advantage of his sister-in-law's ab- ' told the sheriff that Garnet, Aldcorn, sence, about eleven o'clock in the and some more of the conspirators, night-time conveyed master Robert might be apprehended at Mr. Habing"Winter and Stephen Littleton to 'don's house at Henlip. Hagley House, not making any one “ • The woman likewise has as yet of his counsel but one John Fynes, been spared, and other prisoners exalias Jobber, the cook, who had been 'pected from London to have their his boy.
.trial in the country. Rumours have · “ Here you may call to mind the daily been spread abroad of these long time of their close confinement • matters, and delivered according to in several places, their hard bedding the affections of the reporters; but and diet, their want of raiment for what is here inserted hath come from
hifting, having in all this while such as have been thoroughly ac"neither so much as put off their quainted with the business, and have clothes ; and being hourly in fear, laboured to bring the truth to light.' they were void of all means otherwise “ This house and estate afterwards to help themselves. Mafter Hum- belonged to the family of Bendy, of *pbry gave them a hearty welcome, Shutt End; and William Bendy, Esq. affuring them of the cook's faithful left two coheirelles, Margaret, wife of 'service. However, notwithstanding, the Rev. Mr. Dolman, and Mary, marthe next morning he betrayed them to ried to John Hodgetts, Esq. Upon the people of the village, who took the division of the property, this old them, trying to escape, in the stable- house went to Mr. Hodgetts, whose yard. The said John Fynes, or Fin- son John Hodgetts, of Prestwood, Esq. wood, cook to Mrs. Lyttelton, 'had an left it to his only daughter Eliza Maria, annuity of forty marks for discovering now the Hon. Mrs. Foley, òf Prestthe above two traitors, Robert Winter, wood, who fold it a few years since Esq. and Stephen Littleton. Dated to the present poífeffor, Mr. Peshall,” Westminster, January 17, 1606.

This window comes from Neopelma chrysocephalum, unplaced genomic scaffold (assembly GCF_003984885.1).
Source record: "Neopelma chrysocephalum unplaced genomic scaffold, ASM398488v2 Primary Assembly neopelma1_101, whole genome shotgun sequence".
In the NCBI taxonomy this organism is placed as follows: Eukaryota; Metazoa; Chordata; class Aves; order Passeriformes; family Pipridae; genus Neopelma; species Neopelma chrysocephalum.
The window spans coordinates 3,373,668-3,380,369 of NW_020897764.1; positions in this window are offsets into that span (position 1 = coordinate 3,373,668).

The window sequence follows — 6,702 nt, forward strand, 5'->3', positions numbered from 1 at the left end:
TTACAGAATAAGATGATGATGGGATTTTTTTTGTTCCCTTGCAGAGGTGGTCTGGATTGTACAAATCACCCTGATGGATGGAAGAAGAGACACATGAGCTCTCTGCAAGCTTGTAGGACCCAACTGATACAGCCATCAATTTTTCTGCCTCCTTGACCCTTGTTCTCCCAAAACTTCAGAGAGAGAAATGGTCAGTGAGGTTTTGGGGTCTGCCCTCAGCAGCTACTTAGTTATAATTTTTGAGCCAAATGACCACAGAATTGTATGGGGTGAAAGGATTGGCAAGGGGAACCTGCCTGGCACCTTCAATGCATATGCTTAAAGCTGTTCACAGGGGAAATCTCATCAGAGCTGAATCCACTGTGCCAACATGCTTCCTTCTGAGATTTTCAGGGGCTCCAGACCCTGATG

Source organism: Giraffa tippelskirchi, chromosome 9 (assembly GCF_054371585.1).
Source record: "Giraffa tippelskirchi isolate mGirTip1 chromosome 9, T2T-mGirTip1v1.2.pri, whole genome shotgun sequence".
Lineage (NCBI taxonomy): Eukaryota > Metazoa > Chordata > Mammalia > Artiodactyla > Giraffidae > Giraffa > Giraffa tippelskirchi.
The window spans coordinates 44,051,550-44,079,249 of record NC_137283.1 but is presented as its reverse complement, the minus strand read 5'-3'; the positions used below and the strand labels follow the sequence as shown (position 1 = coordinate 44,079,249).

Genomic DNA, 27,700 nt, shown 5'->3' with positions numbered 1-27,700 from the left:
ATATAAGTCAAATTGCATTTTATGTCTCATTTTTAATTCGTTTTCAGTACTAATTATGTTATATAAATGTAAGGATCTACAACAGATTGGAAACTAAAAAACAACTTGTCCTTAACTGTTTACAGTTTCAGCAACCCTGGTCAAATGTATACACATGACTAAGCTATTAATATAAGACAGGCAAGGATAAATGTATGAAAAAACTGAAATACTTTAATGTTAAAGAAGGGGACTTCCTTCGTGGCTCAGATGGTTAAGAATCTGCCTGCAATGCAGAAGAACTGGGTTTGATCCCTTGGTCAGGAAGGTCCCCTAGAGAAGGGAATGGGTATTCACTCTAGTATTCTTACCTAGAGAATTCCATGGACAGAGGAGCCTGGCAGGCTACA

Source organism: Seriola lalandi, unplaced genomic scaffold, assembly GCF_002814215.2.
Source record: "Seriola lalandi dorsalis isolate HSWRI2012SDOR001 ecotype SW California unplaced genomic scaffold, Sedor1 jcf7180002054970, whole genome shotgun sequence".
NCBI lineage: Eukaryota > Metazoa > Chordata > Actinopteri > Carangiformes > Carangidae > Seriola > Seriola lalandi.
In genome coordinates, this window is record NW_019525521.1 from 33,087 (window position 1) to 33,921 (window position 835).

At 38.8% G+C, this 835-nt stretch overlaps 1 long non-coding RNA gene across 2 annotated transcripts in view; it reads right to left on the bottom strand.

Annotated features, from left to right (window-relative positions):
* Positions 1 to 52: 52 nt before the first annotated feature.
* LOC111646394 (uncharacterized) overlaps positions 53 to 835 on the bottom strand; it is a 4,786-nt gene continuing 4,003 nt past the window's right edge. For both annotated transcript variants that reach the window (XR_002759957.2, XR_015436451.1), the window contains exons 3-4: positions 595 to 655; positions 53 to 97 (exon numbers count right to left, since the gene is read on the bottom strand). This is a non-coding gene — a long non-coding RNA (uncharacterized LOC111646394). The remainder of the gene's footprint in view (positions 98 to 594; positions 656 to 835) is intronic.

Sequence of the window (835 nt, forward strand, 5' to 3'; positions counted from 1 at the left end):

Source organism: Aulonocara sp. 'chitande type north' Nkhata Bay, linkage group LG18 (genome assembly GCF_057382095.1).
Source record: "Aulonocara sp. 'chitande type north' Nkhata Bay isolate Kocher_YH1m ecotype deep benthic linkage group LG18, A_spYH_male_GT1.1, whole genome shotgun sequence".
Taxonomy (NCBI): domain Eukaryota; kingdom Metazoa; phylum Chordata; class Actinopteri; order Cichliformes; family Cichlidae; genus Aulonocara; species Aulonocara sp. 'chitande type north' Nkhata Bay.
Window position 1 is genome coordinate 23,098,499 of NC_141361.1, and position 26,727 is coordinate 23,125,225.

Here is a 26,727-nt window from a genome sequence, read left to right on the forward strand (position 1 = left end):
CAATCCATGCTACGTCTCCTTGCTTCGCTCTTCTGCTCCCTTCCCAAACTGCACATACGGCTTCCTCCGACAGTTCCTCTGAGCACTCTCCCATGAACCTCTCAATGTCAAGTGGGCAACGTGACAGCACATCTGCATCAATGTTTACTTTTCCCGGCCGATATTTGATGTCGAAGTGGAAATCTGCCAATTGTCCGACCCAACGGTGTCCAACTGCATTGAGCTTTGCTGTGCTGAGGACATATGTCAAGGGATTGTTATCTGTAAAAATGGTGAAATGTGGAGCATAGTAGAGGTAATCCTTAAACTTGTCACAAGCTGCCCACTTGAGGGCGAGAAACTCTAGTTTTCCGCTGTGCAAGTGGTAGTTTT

« • But Maister Humphrey Lyttleton escaping from them, he was not long
after arrested at Prestwood, from LXIV. Hinckley's Translation of Link's whence he was committed to Staf.
Travels in Portuga!, &c. (Conti'ford gaol, Robert Winter and Ste
nued from p. 319.) 'phen Lyttelton being fent up under a • sufficient guard to London. « « The harbourers and relievers of
LISBON-BULL-FIGHTS. these men being also discovered not long after, there was a feflions holden
NEAR this theatre (Teatro do at Wolverhampton, Sir Richard Lewk Salitre) is the place used for ner fitting as judge. Holyhead and bull-fights. It is moderately large,
Smart were indicted and convicted of quadrangular, and surrounded with "high treafon, and received sentence wooden balustrades and benches. On "to be hanged, drawn, and quartered. one side are boxes for persons of rank,
“ Maister Humphrey Lyttelton, and one for the corregedor, who has with Peck, and his man and maid, tbe superintendance of it: the rest of